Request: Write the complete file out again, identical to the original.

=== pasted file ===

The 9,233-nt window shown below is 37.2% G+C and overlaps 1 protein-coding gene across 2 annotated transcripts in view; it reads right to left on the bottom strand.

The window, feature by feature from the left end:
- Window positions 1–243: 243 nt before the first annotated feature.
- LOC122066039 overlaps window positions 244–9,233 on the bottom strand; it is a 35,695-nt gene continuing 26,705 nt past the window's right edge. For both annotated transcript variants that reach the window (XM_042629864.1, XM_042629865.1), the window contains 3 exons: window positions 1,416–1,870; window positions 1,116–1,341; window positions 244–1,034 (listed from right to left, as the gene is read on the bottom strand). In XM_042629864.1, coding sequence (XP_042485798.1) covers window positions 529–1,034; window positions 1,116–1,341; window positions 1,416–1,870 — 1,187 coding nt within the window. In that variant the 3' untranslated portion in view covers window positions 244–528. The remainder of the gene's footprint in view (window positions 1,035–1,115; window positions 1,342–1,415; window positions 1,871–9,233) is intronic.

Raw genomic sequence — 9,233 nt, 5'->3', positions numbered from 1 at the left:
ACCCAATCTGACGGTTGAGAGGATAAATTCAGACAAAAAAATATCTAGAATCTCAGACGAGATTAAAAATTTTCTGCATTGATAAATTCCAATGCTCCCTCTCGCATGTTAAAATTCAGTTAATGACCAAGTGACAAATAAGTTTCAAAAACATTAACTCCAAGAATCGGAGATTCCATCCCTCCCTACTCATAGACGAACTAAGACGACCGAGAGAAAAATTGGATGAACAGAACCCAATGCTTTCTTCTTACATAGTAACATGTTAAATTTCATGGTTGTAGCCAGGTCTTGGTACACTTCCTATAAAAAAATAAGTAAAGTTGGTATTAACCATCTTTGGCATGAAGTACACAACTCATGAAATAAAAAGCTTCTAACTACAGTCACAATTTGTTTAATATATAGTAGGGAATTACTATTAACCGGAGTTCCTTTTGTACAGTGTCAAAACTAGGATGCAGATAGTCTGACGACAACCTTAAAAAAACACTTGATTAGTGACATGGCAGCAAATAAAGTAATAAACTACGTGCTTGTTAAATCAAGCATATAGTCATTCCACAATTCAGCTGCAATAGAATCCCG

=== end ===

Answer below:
The 9,233-nt window shown below is 37.2% G+C and overlaps 1 protein-coding gene across 2 annotated transcripts in view; it reads right to left on the bottom strand.

The window, feature by feature from the left end:
- Window positions 1–243: 243 nt before the first annotated feature.
- LOC122066039 overlaps window positions 244–9,233 on the bottom strand; it is a 35,695-nt gene continuing 26,705 nt past the window's right edge. For both annotated transcript variants that reach the window (XM_042629864.1, XM_042629865.1), the window contains 3 exons: window positions 1,416–1,870; window positions 1,116–1,341; window positions 244–1,034 (listed from right to left, as the gene is read on the bottom strand). In XM_042629864.1, coding sequence (XP_042485798.1) covers window positions 529–1,034; window positions 1,116–1,341; window positions 1,416–1,870 — 1,187 coding nt within the window. In that variant the 3' untranslated portion in view covers window positions 244–528. The remainder of the gene's footprint in view (window positions 1,035–1,115; window positions 1,342–1,415; window positions 1,871–9,233) is intronic.

Raw genomic sequence — 9,233 nt, 5'->3', positions numbered from 1 at the left:
ACCCAATCTGACGGTTGAGAGGATAAATTCAGACAAAAAAATATCTAGAATCTCAGACGAGATTAAAAATTTTCTGCATTGATAAATTCCAATGCTCCCTCTCGCATGTTAAAATTCAGTTAATGACCAAGTGACAAATAAGTTTCAAAAACATTAACTCCAAGAATCGGAGATTCCATCCCTCCCTACTCATAGACGAACTAAGACGACCGAGAGAAAAATTGGATGAACAGAACCCAATGCTTTCTTCTTACATAGTAACATGTTAAATTTCATGGTTGTAGCCAGGTCTTGGTACACTTCCTATAAAAAAATAAGTAAAGTTGGTATTAACCATCTTTGGCATGAAGTACACAACTCATGAAATAAAAAGCTTCTAACTACAGTCACAATTTGTTTAATATATAGTAGGGAATTACTATTAACCGGAGTTCCTTTTGTACAGTGTCAAAACTAGGATGCAGATAGTCTGACGACAACCTTAAAAAAACACTTGATTAGTGACATGGCAGCAAATAAAGTAATAAACTACGTGCTTGTTAAATCAAGCATATAGTCATTCCACAATTCAGCTGCAATAGAATCCCG